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Friday, June 03, 2011

Murky aspects of Kessing's whistleblower conviction

Chris Merritt in The Australian today continues to draw attention to worrying aspects of the  prosecution and conviction of Allan Kessing, and the handling of the pardon application that has been under consideration since October 2009.There are many extraordinary aspects of the Kessing affair. All power to Merritt and The Australian for keeping on top of this, and to Senator Xenophon for leading in parliament. But shame on the Fairfax media that can't seem to find a story in any of it.

The Senate Estimates Legal and Constitutional Affairs [ pdf at 25] Committee last week saw AFP Commissioner Negus questioned about a 2005 letter leaked to Kessing this year that had not  been disclosed to the defence or in evidence at the trial in 2007. Kessing's barrister has said the facts revealed in the letter would have had a significant effect on the trial, if he had known at the time. Commissioner Negus in response to questions from Senator Xenophon said while the letter had not been disclosed to the DPP or the defence, the information had been made available to the defence one way or another.
Senator XENOPHON: But it should have been disclosed.
Mr Negus: I think, in hindsight, it would have been practical to disclose the letter, but I do not think it is material to the outcome of the investigation or the prosecution.
Senator XENOPHON: It could have been tendered in evidence though. It could have been the subject of submissions by the defence case.
Mr Negus: Look, all of those things are possible, but it is not practical for me to sit here and review a case which was investigated five years ago. Judgments were made by the prosecutors and by the police at the time. Mr Kessing was convicted, he also appealed and his appeal was overturned.
Attorney General McClelland on Australian Agenda on 22 May when asked by Merritt about the same matter was clear about the obligation of all agencies to disclose all relevant facts:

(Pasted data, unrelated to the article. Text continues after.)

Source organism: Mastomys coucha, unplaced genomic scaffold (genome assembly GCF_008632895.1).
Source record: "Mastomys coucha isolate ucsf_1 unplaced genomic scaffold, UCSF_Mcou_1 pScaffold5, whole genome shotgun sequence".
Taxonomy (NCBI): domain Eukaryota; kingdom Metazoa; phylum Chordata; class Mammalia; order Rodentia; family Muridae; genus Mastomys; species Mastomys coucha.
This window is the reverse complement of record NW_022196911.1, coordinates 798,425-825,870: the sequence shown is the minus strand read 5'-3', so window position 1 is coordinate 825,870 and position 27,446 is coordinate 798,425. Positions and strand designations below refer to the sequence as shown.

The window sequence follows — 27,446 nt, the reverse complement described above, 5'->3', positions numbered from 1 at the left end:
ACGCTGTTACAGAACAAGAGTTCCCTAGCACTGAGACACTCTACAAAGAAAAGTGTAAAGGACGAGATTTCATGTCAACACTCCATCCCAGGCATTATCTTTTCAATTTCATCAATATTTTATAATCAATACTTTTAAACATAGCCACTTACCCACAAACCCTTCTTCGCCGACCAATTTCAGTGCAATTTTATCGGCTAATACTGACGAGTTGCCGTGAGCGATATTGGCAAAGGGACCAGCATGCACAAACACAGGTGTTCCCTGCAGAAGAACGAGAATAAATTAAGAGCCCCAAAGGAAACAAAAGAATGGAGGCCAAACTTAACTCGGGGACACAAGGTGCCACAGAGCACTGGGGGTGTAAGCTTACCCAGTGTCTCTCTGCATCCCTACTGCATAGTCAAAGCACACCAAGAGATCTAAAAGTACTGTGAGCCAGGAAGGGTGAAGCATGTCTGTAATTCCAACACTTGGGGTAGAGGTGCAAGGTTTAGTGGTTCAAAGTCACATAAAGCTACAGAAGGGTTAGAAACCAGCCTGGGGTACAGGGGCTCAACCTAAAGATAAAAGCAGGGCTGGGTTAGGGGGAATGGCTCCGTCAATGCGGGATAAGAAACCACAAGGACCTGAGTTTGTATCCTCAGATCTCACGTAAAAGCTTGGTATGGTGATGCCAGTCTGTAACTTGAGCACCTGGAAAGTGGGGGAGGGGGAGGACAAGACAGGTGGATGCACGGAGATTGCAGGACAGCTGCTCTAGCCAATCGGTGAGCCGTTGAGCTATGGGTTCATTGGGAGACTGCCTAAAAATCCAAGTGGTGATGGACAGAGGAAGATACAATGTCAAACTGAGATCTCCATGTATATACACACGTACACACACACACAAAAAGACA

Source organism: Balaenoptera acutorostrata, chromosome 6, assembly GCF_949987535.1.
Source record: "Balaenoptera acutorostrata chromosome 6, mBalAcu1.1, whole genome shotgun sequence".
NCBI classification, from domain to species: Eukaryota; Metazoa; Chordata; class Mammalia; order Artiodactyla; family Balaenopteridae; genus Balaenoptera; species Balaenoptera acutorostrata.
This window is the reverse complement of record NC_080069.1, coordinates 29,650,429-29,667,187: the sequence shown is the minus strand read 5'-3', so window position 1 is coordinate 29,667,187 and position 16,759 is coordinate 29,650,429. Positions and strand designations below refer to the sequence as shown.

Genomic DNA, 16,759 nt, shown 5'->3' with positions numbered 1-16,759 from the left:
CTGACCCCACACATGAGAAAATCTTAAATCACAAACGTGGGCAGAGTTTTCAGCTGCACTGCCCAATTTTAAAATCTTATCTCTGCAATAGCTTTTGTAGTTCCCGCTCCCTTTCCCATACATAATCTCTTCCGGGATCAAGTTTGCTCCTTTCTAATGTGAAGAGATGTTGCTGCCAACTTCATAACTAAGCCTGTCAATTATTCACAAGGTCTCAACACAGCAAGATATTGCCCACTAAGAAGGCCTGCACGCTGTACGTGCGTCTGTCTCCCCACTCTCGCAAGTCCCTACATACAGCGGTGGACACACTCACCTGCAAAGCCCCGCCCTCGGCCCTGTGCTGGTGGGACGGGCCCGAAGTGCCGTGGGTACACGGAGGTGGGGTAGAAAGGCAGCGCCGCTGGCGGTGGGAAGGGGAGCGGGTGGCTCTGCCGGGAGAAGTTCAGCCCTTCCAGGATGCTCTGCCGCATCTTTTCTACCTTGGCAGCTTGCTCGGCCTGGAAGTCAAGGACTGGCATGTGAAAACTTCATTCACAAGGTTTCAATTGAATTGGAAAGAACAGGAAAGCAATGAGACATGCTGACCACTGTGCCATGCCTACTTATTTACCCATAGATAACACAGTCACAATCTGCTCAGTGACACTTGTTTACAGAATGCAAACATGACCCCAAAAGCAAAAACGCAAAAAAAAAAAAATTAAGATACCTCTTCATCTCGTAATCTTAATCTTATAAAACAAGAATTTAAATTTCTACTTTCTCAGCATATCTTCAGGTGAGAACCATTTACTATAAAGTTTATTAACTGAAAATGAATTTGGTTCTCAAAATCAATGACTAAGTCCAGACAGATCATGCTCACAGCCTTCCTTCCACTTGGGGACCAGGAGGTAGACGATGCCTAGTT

CHRIS MERRITT: Attorney, I'd just like to ask you about the prosecution policy of the Commonwealth. A document that's leaked out of the AFP makes it very clear that the prosecution of whistleblower Allan Kessing there's some questions about it. The evidence that could have supported the defence and undermined the prosecution case was never revealed by the AFP. Are you worried about that?
McCLELLAND: Certainly any litigation on behalf of the Commonwealth needs to be undertaken in accordance with the model litigant principle and that includes an obligation to disclose to all parties all relevant facts that are in possession. So I'm not sure of the full details of it but I understand it’s something that is being examined. I don't know the relevance of it, what judgment was made as to why it wasn't or the extent to which it was disclosed but…
CHRIS MERRITT: Neither do I. I've asked the AFP and they refuse to explain themselves. Does someone need to get on top of this?
McCLELLAND: [I’ve explained] the basic principle is that all agencies need to be aware. Certainly not only Government lawyers but all agencies need to be aware of that model litigant principle that applies across the Commonwealth.
During the Estimates hearing Senator Xenophon referred to Kessing's public statement in 2009 after his conviction that he had passed information about the report in 2005 to a staffer and Anthony Albanese, then shadow minister and now Minister for Transport and Infrastructure. Mr Albanese has not said anything publicly except a reported statement when the matter first arose that he was confident his office handled the matter appropriately.

The exchanges at the hearing brought  an intervention by Minister Ludwig, the minister on duty at the hearing, indicating that Mr Albanese may wish to clarify the record about what  Senator Xenophon said Kessing said in this respect. Kessing case watchers await this with great interest. For those like me in this category, the Q&A follows including contributions from Roger Wilkins Secretary of the Attorney General's department. Senator Xenophon wraps up the long exchange, with "I will leave it there for now." Good on him.